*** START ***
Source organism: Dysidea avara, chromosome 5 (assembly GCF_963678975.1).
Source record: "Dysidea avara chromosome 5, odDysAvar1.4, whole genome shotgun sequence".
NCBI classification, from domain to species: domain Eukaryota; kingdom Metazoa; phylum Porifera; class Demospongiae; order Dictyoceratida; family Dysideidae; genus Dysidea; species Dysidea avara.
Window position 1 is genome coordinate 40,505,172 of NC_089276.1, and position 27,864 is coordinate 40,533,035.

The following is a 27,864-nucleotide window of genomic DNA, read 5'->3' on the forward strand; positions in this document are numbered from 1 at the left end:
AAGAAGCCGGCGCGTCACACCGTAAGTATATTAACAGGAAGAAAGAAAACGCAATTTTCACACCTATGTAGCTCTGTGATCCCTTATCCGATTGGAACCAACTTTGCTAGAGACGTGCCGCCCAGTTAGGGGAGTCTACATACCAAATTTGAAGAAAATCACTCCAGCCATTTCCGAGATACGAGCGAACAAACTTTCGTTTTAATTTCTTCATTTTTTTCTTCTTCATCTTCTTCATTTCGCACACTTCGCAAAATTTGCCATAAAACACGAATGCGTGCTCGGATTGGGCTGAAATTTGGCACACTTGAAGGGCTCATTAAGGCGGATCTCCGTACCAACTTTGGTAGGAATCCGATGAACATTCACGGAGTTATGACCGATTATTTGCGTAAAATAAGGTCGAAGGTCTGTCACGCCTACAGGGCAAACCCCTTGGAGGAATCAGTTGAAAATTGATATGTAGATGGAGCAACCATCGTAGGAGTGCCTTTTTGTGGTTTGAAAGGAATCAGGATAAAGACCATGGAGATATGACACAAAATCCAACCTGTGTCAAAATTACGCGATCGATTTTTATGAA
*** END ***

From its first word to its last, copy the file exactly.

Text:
Source organism: Dysidea avara, chromosome 5 (assembly GCF_963678975.1).
Source record: "Dysidea avara chromosome 5, odDysAvar1.4, whole genome shotgun sequence".
NCBI classification, from domain to species: domain Eukaryota; kingdom Metazoa; phylum Porifera; class Demospongiae; order Dictyoceratida; family Dysideidae; genus Dysidea; species Dysidea avara.
Window position 1 is genome coordinate 40,505,172 of NC_089276.1, and position 27,864 is coordinate 40,533,035.

The following is a 27,864-nucleotide window of genomic DNA, read 5'->3' on the forward strand; positions in this document are numbered from 1 at the left end:
AAGAAGCCGGCGCGTCACACCGTAAGTATATTAACAGGAAGAAAGAAAACGCAATTTTCACACCTATGTAGCTCTGTGATCCCTTATCCGATTGGAACCAACTTTGCTAGAGACGTGCCGCCCAGTTAGGGGAGTCTACATACCAAATTTGAAGAAAATCACTCCAGCCATTTCCGAGATACGAGCGAACAAACTTTCGTTTTAATTTCTTCATTTTTTTCTTCTTCATCTTCTTCATTTCGCACACTTCGCAAAATTTGCCATAAAACACGAATGCGTGCTCGGATTGGGCTGAAATTTGGCACACTTGAAGGGCTCATTAAGGCGGATCTCCGTACCAACTTTGGTAGGAATCCGATGAACATTCACGGAGTTATGACCGATTATTTGCGTAAAATAAGGTCGAAGGTCTGTCACGCCTACAGGGCAAACCCCTTGGAGGAATCAGTTGAAAATTGATATGTAGATGGAGCAACCATCGTAGGAGTGCCTTTTTGTGGTTTGAAAGGAATCAGGATAAAGACCATGGAGATATGACACAAAATCCAACCTGTGTCAAAATTACGCGATCGATTTTTATGAA